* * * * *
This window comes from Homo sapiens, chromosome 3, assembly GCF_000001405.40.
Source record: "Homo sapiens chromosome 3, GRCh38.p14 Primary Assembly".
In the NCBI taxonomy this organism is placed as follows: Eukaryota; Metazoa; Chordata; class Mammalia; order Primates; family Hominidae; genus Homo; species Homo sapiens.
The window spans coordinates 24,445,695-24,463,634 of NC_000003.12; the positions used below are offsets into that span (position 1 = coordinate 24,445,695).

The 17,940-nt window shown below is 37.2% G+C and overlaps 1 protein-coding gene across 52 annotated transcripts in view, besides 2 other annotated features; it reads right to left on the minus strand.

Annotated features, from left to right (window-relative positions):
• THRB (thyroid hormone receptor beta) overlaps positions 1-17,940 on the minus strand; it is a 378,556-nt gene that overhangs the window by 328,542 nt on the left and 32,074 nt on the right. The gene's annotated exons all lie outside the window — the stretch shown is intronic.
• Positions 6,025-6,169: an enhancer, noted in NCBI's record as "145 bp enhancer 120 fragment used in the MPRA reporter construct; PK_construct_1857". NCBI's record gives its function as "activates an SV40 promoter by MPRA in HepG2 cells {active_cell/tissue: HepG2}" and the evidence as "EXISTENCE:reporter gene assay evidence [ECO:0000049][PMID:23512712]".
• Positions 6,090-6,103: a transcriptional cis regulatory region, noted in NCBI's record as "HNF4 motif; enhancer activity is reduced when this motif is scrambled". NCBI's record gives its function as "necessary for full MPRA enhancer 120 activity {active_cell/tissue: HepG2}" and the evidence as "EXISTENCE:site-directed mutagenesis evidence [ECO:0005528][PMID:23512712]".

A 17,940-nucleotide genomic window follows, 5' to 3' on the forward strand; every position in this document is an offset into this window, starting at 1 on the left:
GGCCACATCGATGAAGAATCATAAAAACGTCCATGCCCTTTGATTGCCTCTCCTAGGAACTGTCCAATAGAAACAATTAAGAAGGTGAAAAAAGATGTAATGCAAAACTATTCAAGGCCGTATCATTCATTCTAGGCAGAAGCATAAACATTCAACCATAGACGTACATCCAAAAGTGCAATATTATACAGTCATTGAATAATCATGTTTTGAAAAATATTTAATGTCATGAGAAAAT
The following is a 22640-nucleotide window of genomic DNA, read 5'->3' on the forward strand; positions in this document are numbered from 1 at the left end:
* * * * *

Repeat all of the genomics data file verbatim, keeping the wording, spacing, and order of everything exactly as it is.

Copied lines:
This window comes from Homo sapiens, chromosome 3, assembly GCF_000001405.40.
Source record: "Homo sapiens chromosome 3, GRCh38.p14 Primary Assembly".
In the NCBI taxonomy this organism is placed as follows: Eukaryota; Metazoa; Chordata; class Mammalia; order Primates; family Hominidae; genus Homo; species Homo sapiens.
The window spans coordinates 24,445,695-24,463,634 of NC_000003.12; the positions used below are offsets into that span (position 1 = coordinate 24,445,695).

The 17,940-nt window shown below is 37.2% G+C and overlaps 1 protein-coding gene across 52 annotated transcripts in view, besides 2 other annotated features; it reads right to left on the minus strand.

Annotated features, from left to right (window-relative positions):
• THRB (thyroid hormone receptor beta) overlaps positions 1-17,940 on the minus strand; it is a 378,556-nt gene that overhangs the window by 328,542 nt on the left and 32,074 nt on the right. The gene's annotated exons all lie outside the window — the stretch shown is intronic.
• Positions 6,025-6,169: an enhancer, noted in NCBI's record as "145 bp enhancer 120 fragment used in the MPRA reporter construct; PK_construct_1857". NCBI's record gives its function as "activates an SV40 promoter by MPRA in HepG2 cells {active_cell/tissue: HepG2}" and the evidence as "EXISTENCE:reporter gene assay evidence [ECO:0000049][PMID:23512712]".
• Positions 6,090-6,103: a transcriptional cis regulatory region, noted in NCBI's record as "HNF4 motif; enhancer activity is reduced when this motif is scrambled". NCBI's record gives its function as "necessary for full MPRA enhancer 120 activity {active_cell/tissue: HepG2}" and the evidence as "EXISTENCE:site-directed mutagenesis evidence [ECO:0005528][PMID:23512712]".

A 17,940-nucleotide genomic window follows, 5' to 3' on the forward strand; every position in this document is an offset into this window, starting at 1 on the left:
GGCCACATCGATGAAGAATCATAAAAACGTCCATGCCCTTTGATTGCCTCTCCTAGGAACTGTCCAATAGAAACAATTAAGAAGGTGAAAAAAGATGTAATGCAAAACTATTCAAGGCCGTATCATTCATTCTAGGCAGAAGCATAAACATTCAACCATAGACGTACATCCAAAAGTGCAATATTATACAGTCATTGAATAATCATGTTTTGAAAAATATTTAATGTCATGAGAAAAT
The following is a 22640-nucleotide window of genomic DNA, read 5'->3' on the forward strand; positions in this document are numbered from 1 at the left end: